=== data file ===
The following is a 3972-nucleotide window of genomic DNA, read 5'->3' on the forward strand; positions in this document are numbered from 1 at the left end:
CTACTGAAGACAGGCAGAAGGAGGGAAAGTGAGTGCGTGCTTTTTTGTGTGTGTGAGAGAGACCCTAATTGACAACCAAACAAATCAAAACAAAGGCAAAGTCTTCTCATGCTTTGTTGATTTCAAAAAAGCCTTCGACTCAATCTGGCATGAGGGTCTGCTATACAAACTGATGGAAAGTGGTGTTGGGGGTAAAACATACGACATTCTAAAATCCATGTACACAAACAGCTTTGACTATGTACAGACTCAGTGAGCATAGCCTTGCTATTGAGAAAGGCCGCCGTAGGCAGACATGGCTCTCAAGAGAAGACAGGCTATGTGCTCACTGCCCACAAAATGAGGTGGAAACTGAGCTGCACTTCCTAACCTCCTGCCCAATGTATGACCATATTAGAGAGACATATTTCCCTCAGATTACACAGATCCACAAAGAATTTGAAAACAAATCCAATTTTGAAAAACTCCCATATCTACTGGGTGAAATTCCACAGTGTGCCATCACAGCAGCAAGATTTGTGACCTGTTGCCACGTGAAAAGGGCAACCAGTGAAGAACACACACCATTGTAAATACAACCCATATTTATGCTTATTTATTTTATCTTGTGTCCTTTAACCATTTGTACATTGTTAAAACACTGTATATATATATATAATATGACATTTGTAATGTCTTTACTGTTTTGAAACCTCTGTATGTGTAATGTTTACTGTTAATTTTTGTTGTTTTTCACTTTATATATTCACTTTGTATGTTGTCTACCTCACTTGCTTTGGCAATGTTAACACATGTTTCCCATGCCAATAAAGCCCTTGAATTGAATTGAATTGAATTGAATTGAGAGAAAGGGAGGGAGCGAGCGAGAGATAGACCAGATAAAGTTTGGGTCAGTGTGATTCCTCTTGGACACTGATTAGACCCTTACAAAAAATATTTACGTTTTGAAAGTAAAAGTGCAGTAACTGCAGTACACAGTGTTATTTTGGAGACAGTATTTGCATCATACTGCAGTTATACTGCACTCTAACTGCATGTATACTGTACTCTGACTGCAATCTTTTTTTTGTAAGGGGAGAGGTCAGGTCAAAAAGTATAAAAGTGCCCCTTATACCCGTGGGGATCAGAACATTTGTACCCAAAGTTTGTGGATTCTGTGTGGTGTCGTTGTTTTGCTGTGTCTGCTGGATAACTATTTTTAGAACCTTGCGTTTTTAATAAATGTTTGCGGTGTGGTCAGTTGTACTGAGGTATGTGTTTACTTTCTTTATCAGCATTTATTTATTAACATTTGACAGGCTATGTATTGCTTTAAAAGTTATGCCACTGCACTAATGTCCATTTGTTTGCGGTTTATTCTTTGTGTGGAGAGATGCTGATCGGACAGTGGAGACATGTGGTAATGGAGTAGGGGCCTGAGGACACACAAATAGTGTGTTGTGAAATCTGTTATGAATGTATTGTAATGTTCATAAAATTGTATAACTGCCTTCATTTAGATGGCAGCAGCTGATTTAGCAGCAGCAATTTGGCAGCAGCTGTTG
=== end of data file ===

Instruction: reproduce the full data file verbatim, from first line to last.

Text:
The following is a 3972-nucleotide window of genomic DNA, read 5'->3' on the forward strand; positions in this document are numbered from 1 at the left end:
CTACTGAAGACAGGCAGAAGGAGGGAAAGTGAGTGCGTGCTTTTTTGTGTGTGTGAGAGAGACCCTAATTGACAACCAAACAAATCAAAACAAAGGCAAAGTCTTCTCATGCTTTGTTGATTTCAAAAAAGCCTTCGACTCAATCTGGCATGAGGGTCTGCTATACAAACTGATGGAAAGTGGTGTTGGGGGTAAAACATACGACATTCTAAAATCCATGTACACAAACAGCTTTGACTATGTACAGACTCAGTGAGCATAGCCTTGCTATTGAGAAAGGCCGCCGTAGGCAGACATGGCTCTCAAGAGAAGACAGGCTATGTGCTCACTGCCCACAAAATGAGGTGGAAACTGAGCTGCACTTCCTAACCTCCTGCCCAATGTATGACCATATTAGAGAGACATATTTCCCTCAGATTACACAGATCCACAAAGAATTTGAAAACAAATCCAATTTTGAAAAACTCCCATATCTACTGGGTGAAATTCCACAGTGTGCCATCACAGCAGCAAGATTTGTGACCTGTTGCCACGTGAAAAGGGCAACCAGTGAAGAACACACACCATTGTAAATACAACCCATATTTATGCTTATTTATTTTATCTTGTGTCCTTTAACCATTTGTACATTGTTAAAACACTGTATATATATATATAATATGACATTTGTAATGTCTTTACTGTTTTGAAACCTCTGTATGTGTAATGTTTACTGTTAATTTTTGTTGTTTTTCACTTTATATATTCACTTTGTATGTTGTCTACCTCACTTGCTTTGGCAATGTTAACACATGTTTCCCATGCCAATAAAGCCCTTGAATTGAATTGAATTGAATTGAATTGAGAGAAAGGGAGGGAGCGAGCGAGAGATAGACCAGATAAAGTTTGGGTCAGTGTGATTCCTCTTGGACACTGATTAGACCCTTACAAAAAATATTTACGTTTTGAAAGTAAAAGTGCAGTAACTGCAGTACACAGTGTTATTTTGGAGACAGTATTTGCATCATACTGCAGTTATACTGCACTCTAACTGCATGTATACTGTACTCTGACTGCAATCTTTTTTTTGTAAGGGGAGAGGTCAGGTCAAAAAGTATAAAAGTGCCCCTTATACCCGTGGGGATCAGAACATTTGTACCCAAAGTTTGTGGATTCTGTGTGGTGTCGTTGTTTTGCTGTGTCTGCTGGATAACTATTTTTAGAACCTTGCGTTTTTAATAAATGTTTGCGGTGTGGTCAGTTGTACTGAGGTATGTGTTTACTTTCTTTATCAGCATTTATTTATTAACATTTGACAGGCTATGTATTGCTTTAAAAGTTATGCCACTGCACTAATGTCCATTTGTTTGCGGTTTATTCTTTGTGTGGAGAGATGCTGATCGGACAGTGGAGACATGTGGTAATGGAGTAGGGGCCTGAGGACACACAAATAGTGTGTTGTGAAATCTGTTATGAATGTATTGTAATGTTCATAAAATTGTATAACTGCCTTCATTTAGATGGCAGCAGCTGATTTAGCAGCAGCAATTTGGCAGCAGCTGTTG